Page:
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User Name Thread Name Subject Posted
GUEST,Sonja Help! Open Stage and C**p performers (125* d) RE: Help! Open Stage and C**p performers 02 Jul 02


Dunno about auditions per se, Kendall.  If you have to audition beforehand --and, especially, if you can only "qualify" by being pretty good (as opposed to just so-so--, it's not an open stage/open mike any more, is it?  Most of the open mikes I've been to are on nights of the week that would otherwise not draw crowds to the coffeehouse or pub.  Sometimes they're even in late afternoon to early evening, with the paid performers or the unpaid "showcase" performers taking the stage at, say, 7, 8, or 9 PM (depending on the night of the week.  It is the open mike performers and their friends who ARE the "audience."

Given that, it would seem that the ideal arrangement would be to rotate the performers the way TV variety shows often do.  Performer A does 2 songs, then B does 2, then C, then A comes back for 1 or 2, then B again, etc.  That way, performer A  and her friends don't leave as soon as her set is over, and so on for B and his friends, etc.

Mike and sound set up can be tricky if folks have a lot of gear to amplify, but in some acoustic clubs the set up is simple enough that it doesn't have to take too long to adjust to each new act--especially if the sound person writes down the settings from A's first set to use for A's first set, etc.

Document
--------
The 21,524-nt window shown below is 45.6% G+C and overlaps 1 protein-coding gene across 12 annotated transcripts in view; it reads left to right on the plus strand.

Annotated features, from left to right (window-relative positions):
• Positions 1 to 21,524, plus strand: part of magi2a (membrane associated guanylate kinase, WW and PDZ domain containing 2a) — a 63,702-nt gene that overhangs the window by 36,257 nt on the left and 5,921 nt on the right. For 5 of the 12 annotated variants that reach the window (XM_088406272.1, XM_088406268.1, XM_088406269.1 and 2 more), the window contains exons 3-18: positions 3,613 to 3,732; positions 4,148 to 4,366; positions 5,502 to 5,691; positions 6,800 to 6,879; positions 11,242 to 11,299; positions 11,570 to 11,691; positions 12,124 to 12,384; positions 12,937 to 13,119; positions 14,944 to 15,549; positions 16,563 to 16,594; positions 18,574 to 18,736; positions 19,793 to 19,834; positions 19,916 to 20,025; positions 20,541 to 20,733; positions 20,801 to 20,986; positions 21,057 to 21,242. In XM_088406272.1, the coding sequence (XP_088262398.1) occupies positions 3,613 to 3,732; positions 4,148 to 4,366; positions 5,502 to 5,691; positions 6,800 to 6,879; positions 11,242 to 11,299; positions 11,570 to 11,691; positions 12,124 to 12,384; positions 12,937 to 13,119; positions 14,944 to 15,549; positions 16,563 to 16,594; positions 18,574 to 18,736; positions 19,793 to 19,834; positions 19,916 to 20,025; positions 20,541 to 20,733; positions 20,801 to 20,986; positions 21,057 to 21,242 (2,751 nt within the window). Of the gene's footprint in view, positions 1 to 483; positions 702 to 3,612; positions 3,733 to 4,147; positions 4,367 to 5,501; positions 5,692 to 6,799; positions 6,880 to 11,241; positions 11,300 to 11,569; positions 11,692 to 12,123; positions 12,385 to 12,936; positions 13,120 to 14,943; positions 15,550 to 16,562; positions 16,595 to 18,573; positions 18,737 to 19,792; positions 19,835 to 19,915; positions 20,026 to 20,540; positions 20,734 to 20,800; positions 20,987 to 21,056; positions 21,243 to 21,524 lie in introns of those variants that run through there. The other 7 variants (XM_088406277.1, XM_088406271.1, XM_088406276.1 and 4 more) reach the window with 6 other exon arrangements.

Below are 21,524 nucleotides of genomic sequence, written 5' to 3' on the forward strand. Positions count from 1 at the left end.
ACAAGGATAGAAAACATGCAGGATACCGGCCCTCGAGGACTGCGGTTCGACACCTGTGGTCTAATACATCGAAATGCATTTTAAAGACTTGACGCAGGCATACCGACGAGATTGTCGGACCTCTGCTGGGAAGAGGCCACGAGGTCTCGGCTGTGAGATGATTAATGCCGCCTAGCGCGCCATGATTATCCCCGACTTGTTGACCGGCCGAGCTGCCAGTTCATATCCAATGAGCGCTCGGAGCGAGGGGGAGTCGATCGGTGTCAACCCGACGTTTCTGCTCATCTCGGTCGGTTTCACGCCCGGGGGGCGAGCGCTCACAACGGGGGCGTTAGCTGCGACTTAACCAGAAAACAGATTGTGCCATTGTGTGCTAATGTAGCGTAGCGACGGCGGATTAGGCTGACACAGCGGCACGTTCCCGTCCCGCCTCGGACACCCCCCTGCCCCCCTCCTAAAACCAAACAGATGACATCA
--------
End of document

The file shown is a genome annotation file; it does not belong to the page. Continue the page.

The open mike performer's first performance can be the "audition," and if s/he is hopelessly bad or offensive, there should be a way of uninviting her/him for the future.  At one club in Portland, OR, where a friend of mine holds an open mike, the owner told one guy he couldn't be on stage any more, thus being the "bad guy" and letting the emcee stay in a nurturing, energy-boosting mode.

One humane way of dealing with folks who are so bad that they shouldn't be inflicted on an audience would be to tell them what it is that they need to change to pass muster.  E.g., "Learn to sing on key," "Learn to tune your guitar,"  "Please limit your original songs to 7 minutes apiece,"  "No singing The Ball At Kierimuir when children are present," "We don't allow groups with only banjos and accordions," etc.  Constructive feedback should be tactful, of course, but if you can tell folks where it is they need to improve, they'll probably take it better than if you just  say "You suck."

~SWO~


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